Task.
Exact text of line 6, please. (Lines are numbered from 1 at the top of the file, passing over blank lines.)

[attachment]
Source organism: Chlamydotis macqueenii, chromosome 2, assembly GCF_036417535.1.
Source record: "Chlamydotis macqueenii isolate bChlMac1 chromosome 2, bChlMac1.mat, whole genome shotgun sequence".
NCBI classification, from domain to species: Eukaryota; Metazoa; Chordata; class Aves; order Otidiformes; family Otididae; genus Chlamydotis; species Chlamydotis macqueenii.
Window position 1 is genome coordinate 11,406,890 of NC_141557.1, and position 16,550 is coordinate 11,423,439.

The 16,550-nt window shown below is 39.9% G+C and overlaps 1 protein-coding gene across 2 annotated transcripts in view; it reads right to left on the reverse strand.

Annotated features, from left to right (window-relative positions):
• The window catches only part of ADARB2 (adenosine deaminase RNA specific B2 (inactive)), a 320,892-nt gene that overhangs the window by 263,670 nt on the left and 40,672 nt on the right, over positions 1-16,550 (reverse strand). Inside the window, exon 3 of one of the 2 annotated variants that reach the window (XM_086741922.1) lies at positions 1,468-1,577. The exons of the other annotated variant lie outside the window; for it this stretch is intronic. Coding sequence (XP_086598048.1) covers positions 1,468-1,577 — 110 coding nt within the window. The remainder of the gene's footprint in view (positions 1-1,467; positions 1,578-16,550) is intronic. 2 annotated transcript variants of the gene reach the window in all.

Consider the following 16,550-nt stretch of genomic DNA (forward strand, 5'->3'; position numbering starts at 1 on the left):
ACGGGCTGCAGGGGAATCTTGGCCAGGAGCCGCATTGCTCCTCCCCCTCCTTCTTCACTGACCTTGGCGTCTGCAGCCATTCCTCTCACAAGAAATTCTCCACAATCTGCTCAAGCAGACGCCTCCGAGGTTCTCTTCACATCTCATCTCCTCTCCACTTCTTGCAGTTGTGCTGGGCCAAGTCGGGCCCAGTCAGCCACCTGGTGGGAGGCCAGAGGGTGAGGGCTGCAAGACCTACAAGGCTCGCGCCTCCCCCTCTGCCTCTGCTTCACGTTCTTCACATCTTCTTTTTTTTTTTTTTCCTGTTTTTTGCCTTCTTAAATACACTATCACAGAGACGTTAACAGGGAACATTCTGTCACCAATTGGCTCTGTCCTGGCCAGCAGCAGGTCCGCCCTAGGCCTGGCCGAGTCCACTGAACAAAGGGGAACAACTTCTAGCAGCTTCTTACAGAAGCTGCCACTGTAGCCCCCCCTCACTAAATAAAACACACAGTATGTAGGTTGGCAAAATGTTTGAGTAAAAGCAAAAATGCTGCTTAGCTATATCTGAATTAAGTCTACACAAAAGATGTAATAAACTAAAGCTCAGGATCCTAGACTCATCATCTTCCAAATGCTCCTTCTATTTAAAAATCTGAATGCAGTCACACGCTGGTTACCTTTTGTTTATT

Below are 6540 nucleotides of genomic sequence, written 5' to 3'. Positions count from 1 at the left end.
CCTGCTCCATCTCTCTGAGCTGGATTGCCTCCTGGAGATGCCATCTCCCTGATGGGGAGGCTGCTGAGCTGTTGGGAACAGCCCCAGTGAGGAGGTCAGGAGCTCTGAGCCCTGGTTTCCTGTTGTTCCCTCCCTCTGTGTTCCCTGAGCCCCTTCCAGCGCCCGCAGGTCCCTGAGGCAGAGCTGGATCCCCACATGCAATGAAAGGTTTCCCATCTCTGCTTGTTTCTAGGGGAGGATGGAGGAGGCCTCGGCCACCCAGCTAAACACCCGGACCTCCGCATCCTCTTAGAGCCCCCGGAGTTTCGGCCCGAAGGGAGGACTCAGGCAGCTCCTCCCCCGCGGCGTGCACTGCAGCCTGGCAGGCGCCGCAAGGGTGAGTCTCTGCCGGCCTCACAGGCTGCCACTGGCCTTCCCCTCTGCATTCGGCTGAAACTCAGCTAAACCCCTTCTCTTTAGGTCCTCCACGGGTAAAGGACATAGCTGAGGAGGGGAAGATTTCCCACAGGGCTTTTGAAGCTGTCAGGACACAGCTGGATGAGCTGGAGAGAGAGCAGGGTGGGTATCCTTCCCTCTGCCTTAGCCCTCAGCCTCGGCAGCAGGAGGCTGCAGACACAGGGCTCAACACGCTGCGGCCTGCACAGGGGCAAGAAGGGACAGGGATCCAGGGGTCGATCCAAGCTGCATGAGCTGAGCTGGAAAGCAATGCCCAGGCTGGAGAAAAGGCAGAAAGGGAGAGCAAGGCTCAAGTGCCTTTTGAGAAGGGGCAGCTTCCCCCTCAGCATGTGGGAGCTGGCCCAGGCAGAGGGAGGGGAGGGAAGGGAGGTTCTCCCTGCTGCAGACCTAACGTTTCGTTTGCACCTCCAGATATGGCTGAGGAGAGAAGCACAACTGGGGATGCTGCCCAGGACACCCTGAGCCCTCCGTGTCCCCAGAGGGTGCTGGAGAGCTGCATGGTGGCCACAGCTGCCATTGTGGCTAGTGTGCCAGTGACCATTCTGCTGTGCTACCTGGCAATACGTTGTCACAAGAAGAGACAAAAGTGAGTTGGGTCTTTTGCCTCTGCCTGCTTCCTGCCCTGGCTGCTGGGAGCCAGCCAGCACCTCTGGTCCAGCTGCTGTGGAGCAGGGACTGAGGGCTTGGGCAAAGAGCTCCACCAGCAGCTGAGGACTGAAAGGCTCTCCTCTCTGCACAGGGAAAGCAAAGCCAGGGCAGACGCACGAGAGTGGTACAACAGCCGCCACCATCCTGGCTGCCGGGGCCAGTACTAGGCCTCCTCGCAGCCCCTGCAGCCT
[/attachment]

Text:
Annotated features, from left to right (window-relative positions):